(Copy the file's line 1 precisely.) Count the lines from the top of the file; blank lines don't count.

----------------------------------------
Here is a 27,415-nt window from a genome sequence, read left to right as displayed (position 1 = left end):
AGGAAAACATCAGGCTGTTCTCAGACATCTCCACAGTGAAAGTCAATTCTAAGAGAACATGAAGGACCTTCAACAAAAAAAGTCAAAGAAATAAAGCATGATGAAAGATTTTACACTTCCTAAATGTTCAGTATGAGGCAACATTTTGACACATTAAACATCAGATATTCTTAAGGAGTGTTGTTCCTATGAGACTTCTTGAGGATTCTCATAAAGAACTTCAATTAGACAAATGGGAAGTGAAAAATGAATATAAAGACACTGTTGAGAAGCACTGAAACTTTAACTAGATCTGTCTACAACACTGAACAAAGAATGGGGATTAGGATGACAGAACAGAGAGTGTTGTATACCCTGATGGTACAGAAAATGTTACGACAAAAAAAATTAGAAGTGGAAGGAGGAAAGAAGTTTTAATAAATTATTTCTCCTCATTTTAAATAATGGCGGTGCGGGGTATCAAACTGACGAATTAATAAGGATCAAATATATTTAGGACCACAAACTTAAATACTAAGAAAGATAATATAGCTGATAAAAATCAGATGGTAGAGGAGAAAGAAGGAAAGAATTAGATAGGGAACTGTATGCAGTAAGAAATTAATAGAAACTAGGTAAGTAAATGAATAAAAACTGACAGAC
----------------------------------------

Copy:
Here is a 27,415-nt window from a genome sequence, read left to right as displayed (position 1 = left end):